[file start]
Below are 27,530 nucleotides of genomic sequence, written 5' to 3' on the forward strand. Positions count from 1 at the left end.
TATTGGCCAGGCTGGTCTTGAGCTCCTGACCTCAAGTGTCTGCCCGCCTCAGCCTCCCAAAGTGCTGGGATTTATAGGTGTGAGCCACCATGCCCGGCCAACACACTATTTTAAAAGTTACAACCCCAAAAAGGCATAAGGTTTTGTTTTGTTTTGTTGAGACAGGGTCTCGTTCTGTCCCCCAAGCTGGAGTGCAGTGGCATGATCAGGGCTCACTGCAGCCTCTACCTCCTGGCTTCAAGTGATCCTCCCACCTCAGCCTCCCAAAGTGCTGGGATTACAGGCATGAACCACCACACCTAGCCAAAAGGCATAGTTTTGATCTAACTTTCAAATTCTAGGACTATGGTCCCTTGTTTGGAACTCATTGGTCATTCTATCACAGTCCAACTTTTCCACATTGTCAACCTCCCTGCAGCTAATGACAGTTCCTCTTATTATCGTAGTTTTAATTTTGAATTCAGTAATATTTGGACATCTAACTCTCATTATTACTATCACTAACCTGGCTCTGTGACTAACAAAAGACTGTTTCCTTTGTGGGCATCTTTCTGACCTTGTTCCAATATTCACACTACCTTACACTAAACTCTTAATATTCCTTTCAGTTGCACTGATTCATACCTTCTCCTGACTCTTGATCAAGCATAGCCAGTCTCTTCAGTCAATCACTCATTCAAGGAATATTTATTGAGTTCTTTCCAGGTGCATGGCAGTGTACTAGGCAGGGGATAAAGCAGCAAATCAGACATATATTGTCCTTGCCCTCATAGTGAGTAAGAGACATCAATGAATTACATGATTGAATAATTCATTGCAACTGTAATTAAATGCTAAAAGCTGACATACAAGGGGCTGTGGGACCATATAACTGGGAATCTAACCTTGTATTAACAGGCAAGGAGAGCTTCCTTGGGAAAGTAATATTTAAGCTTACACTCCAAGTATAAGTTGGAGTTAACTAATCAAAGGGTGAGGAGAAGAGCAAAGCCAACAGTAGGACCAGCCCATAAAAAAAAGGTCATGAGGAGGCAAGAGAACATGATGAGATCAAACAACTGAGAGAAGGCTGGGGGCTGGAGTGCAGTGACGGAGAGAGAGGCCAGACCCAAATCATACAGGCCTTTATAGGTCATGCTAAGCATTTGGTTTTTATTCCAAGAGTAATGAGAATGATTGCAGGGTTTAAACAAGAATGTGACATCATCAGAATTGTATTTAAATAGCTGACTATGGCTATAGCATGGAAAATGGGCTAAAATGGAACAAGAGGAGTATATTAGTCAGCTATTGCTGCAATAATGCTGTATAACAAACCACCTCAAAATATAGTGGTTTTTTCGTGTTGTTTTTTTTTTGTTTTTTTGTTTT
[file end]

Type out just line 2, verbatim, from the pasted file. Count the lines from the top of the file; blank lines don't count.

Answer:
TATTGGCCAGGCTGGTCTTGAGCTCCTGACCTCAAGTGTCTGCCCGCCTCAGCCTCCCAAAGTGCTGGGATTTATAGGTGTGAGCCACCATGCCCGGCCAACACACTATTTTAAAAGTTACAACCCCAAAAAGGCATAAGGTTTTGTTTTGTTTTGTTGAGACAGGGTCTCGTTCTGTCCCCCAAGCTGGAGTGCAGTGGCATGATCAGGGCTCACTGCAGCCTCTACCTCCTGGCTTCAAGTGATCCTCCCACCTCAGCCTCCCAAAGTGCTGGGATTACAGGCATGAACCACCACACCTAGCCAAAAGGCATAGTTTTGATCTAACTTTCAAATTCTAGGACTATGGTCCCTTGTTTGGAACTCATTGGTCATTCTATCACAGTCCAACTTTTCCACATTGTCAACCTCCCTGCAGCTAATGACAGTTCCTCTTATTATCGTAGTTTTAATTTTGAATTCAGTAATATTTGGACATCTAACTCTCATTATTACTATCACTAACCTGGCTCTGTGACTAACAAAAGACTGTTTCCTTTGTGGGCATCTTTCTGACCTTGTTCCAATATTCACACTACCTTACACTAAACTCTTAATATTCCTTTCAGTTGCACTGATTCATACCTTCTCCTGACTCTTGATCAAGCATAGCCAGTCTCTTCAGTCAATCACTCATTCAAGGAATATTTATTGAGTTCTTTCCAGGTGCATGGCAGTGTACTAGGCAGGGGATAAAGCAGCAAATCAGACATATATTGTCCTTGCCCTCATAGTGAGTAAGAGACATCAATGAATTACATGATTGAATAATTCATTGCAACTGTAATTAAATGCTAAAAGCTGACATACAAGGGGCTGTGGGACCATATAACTGGGAATCTAACCTTGTATTAACAGGCAAGGAGAGCTTCCTTGGGAAAGTAATATTTAAGCTTACACTCCAAGTATAAGTTGGAGTTAACTAATCAAAGGGTGAGGAGAAGAGCAAAGCCAACAGTAGGACCAGCCCATAAAAAAAAGGTCATGAGGAGGCAAGAGAACATGATGAGATCAAACAACTGAGAGAAGGCTGGGGGCTGGAGTGCAGTGACGGAGAGAGAGGCCAGACCCAAATCATACAGGCCTTTATAGGTCATGCTAAGCATTTGGTTTTTATTCCAAGAGTAATGAGAATGATTGCAGGGTTTAAACAAGAATGTGACATCATCAGAATTGTATTTAAATAGCTGACTATGGCTATAGCATGGAAAATGGGCTAAAATGGAACAAGAGGAGTATATTAGTCAGCTATTGCTGCAATAATGCTGTATAACAAACCACCTCAAAATATAGTGGTTTTTTCGTGTTGTTTTTTTTTTGTTTTTTTGTTTT